Atkins has led multiple African and Makerere delegations to interface with international partners passionate about Africa’s advancement through higher education, science, technology and innovation. Notably, in 2011, 2012, 2013, he led and supported Student visits to Tullow, Ireland as part of the Tullow funded graduate studies programme. These Dublin trips provided valuable discussion venues for Makerere students with their Tullow mentors, whilst bringing in Makerere academic advisors. Tullow-CFK Sponsored Students clearly benefited by discussing their specific research projects, identifying objectives, and discussing limitations. Students also saw firsthand how the different sectors of the industry can offer partnerships in order to achieve successful commercial outcomes. Similarly, they and their academic advisors from Makerere University learned more about the technical and logistic details of the challenges faced by Tullow Oil in the Albertine Graben. In addition to having enriched technology discourses with the Tullow Technology Group, the opportunity was taken to engage Dublin academics; Professor Chris Bean and Professor Stephen Daly from University College Dublin also visited the group and met with Makerere faculty and students, and CFK leads: Chair of CFK Board, Professor Fionn Murtagh (Professor of Computer Science, and Head of School of Computer Science and Informatics, DMU, Leicester, UK), CFK Director, Professor Pamela Weathers (Professor of Chemistry and Biochemistry, WPI, Massachusetts, USA), Deputy Chair of CFK Board, Professor Pankaj Vadgama (Professor of Clinical Biochemistry, Director, Interdisciplinary Research Centre in Biomedical Sciences, School of Engineering and Materials Science, QMUL, London, UK), CFK Director, Professor John Haslett (Professor of Mathematics, TCD, Dublin, Ireland). A forum was developed where by ideas were exchanged from all sides, and this definitively strengthened the overall education value to the Makerere students. Atkins also coordinated the process of added funding for the students to receive SEISAN seismic analysis software/system training in January 2013 at the Tullow Dublin Offices. Additionally, training was provided by one of the developers of the software (Professor Lars Ottem’oller).
More generally, within a short time of its inception, CFK was built up to have considerable momentum and to be an internationally connected organization. This was partly through local driving role of Atkins and his excellent coordination capabilities. He has been the key reference point for all of its new developments and has underpinned developments through exceptional personal time and effort. The Board is highly dependent of Atkins to seize initiatives.
He has been entrusted with global professional assignments. Notably this includes the recent assignment of co-organizing The Council for Frontiers of Knowledge, major international Conference, on the Theme "Western Science Meets African Reality", at Munyonyo Commonwealth Speke Resort and Conference Centre, in Uganda, November 2012. This Conference was attended by 412 delegates with representation from Ireland, Uganda, Japan, Kenya, Russia, Somalia, Germany, Tanzania, USA, Zimbabwe, Denmark, Senegal, India, Southern Sudan, Belgium, Botswana, China, Ethiopia, Argentina, South Africa, Sweden, Ghana, Austria, Democratic Republic of Congo, South Korea, Malawi, Burkina Faso, Switzerland, Mozambique, United Kingdom, Zambia, Namibia, Angola, Nigeria, Cameroon, Pakistan, Rwanda, Turkey, Burundi, Brazil, Sudan, and Egypt among others. Also more than 29 African countries were represented as were nine countries from four other continents. Indeed, it included as participants National, Regional and International R&D leaders, Presidents and Vice-Chancellors, or their direct representatives, of sixty two universities. This convergence of intellectual talent and energy led to new alliances and collaborations that will enhance and enrich Africans and the broader world community. In the convergence of ideas that emerged from this growing collaborative grouping via CFK. The following is also of particular significance: The International Statistics Institute (ISI), World Statistics Congress asked Atkins to identify participants from Irish Aid Countries (Ethiopia, Tanzania, Mozambique, South Africa, Lesotho, Zambia, Sierra Leone and Uganda) to compete for World Bank and Irish Aid Funding to facilitate travel to attend the ISI/YSI August 2011 World Statistics Conference in Dublin, Ireland. Also, the American Institute for Medical and Biological Engineering (AIMBE) requested Atkins to identify African University leaders to attend the AIMBE June 13, 2011 to June 14, 2011 Conference entitled “Defining the Industry-Academic Relationships for Effective Technology Transfer.“ The Conference took place at Stanford, USA. Candidates had to show leadership in formulating policy as it related to the commercialization of technology (inventions or innovations) developed at an African university.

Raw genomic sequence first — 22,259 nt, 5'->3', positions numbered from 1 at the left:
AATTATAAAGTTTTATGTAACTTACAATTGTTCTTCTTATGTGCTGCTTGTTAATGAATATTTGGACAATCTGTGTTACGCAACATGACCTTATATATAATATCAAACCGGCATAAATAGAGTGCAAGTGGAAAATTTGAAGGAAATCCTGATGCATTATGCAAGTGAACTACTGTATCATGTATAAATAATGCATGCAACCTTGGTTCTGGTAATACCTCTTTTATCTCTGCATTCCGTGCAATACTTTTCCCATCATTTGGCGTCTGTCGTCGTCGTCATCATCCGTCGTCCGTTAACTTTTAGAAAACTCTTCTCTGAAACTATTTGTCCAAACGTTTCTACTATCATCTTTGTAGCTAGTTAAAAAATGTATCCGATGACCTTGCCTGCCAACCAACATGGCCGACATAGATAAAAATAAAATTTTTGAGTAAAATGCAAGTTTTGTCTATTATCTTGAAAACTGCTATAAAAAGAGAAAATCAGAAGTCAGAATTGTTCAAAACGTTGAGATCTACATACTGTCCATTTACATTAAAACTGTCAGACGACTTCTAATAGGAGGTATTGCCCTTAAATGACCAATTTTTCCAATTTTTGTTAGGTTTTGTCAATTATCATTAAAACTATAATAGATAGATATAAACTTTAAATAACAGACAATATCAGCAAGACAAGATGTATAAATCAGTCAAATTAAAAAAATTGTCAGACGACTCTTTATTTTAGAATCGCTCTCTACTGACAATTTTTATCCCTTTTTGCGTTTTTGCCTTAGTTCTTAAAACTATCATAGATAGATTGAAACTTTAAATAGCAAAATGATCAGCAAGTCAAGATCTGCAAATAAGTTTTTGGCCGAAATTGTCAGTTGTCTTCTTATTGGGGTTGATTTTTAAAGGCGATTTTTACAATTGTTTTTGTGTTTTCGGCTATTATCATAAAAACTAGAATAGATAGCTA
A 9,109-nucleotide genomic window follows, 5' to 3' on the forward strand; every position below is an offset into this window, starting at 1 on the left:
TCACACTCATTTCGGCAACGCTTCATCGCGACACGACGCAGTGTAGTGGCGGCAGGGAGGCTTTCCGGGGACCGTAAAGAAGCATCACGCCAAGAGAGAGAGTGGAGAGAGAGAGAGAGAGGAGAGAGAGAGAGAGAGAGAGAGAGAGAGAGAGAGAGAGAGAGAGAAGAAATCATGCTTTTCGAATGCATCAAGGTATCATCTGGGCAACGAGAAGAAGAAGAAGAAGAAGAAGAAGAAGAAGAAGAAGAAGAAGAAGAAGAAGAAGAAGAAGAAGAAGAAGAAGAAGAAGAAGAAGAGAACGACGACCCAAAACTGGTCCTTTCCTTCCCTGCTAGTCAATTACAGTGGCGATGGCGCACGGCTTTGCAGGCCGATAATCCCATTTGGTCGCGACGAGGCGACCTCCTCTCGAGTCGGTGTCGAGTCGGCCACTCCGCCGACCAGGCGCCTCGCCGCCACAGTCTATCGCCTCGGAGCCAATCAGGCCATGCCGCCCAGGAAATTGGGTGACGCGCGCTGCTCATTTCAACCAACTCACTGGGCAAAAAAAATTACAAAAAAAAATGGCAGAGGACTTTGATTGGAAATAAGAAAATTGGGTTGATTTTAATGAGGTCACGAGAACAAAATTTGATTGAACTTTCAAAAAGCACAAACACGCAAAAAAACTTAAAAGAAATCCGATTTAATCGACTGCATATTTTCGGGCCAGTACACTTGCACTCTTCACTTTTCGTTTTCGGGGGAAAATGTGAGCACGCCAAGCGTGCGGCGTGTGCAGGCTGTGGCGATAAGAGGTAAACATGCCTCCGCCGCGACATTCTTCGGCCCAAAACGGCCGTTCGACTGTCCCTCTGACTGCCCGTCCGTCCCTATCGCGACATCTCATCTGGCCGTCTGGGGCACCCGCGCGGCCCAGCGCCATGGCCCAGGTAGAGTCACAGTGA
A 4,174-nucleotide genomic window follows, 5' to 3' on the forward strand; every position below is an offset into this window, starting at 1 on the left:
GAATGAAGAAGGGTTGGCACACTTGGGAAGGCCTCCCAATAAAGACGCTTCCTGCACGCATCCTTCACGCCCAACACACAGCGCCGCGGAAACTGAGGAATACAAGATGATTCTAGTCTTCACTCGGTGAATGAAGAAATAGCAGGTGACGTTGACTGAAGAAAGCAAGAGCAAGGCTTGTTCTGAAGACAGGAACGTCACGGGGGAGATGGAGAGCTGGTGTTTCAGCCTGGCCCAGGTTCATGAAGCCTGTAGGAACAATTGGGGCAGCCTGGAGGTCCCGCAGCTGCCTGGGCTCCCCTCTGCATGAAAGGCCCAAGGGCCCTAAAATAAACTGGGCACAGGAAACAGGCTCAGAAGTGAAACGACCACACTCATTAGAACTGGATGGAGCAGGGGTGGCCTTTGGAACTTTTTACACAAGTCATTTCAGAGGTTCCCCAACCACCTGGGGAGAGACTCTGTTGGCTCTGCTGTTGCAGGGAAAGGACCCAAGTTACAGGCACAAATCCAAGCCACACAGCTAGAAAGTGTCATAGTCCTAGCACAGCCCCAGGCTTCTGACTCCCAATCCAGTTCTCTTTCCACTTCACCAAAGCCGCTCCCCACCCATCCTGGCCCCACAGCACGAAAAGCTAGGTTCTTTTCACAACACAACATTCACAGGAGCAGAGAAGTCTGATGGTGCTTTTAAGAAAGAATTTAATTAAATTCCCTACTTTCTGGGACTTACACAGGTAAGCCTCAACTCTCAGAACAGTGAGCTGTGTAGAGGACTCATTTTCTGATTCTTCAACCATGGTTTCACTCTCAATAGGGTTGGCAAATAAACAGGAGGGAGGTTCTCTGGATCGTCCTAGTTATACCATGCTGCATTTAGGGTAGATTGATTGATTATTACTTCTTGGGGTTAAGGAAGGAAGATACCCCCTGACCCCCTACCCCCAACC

Atkins has published in international high impact transdisciplinary journals. Together with some CFK leaders, he has covered perspectives of CFK in this recent article: S. Bell, F. Murtagh and P. Weathers, Eds., C. Agrell, S. Bell, F. Bosco, D. Diamond, J. Emnéus, A. Guiseppi-Elie, A. Katusabe, J. Lynch, S. Morse, F.G. Moussy, F. Murtagh, P.K.R. Nair, P.J. Weathers, "Transdisciplinary Sustainability: The Council for Frontiers of Knowledge", International Journal of Transdisciplinary Research, 7(1), 1-26, 2014. His work for CFK has given him a unique opportunity for special, personal contact with leading academics from multiple world-renowned academic institutions. His CFK work has also given him enormous insights into specific and generic training needs across different sectors, and he is well positioned now to translate best practice to delivery, most notably for training needs in the African and global contexts. To build, develop, strengthen and sustain the much-needed higher education, research and development capabilities in African universities, together with other African scholars, Atkins is driving a current distance learning initiative, called “CFK E-Mentoring Program” which is globally coordinated by CFK Directors Professor Cecilia Agrell (Lund University, Sweden) and Professor Jenny Emnéus (Denmark Technical University).
In addition to working with CFK’s front-line international research leaders to source funding to strengthen Africa’s capacity for sustainable excellence in research and development, Atkins has also encouraged CFK Directors to help Africa’s most talented individuals with Masters degrees to obtain funding to study for PhD degrees in their universities. A recent example is a 2014 Makerere MSc Civil Engineering graduate being awarded a Graduate Assistantship leading toward a PhD in Civil Engineering at Clemson University (South Carolina), USA - due to commence in January 2015. Atkins’ international connectivity, international experience and broad spectrum engagement are by now pretty unique and will be used to help fortify research, scholarship and innovation in Africa and more widely.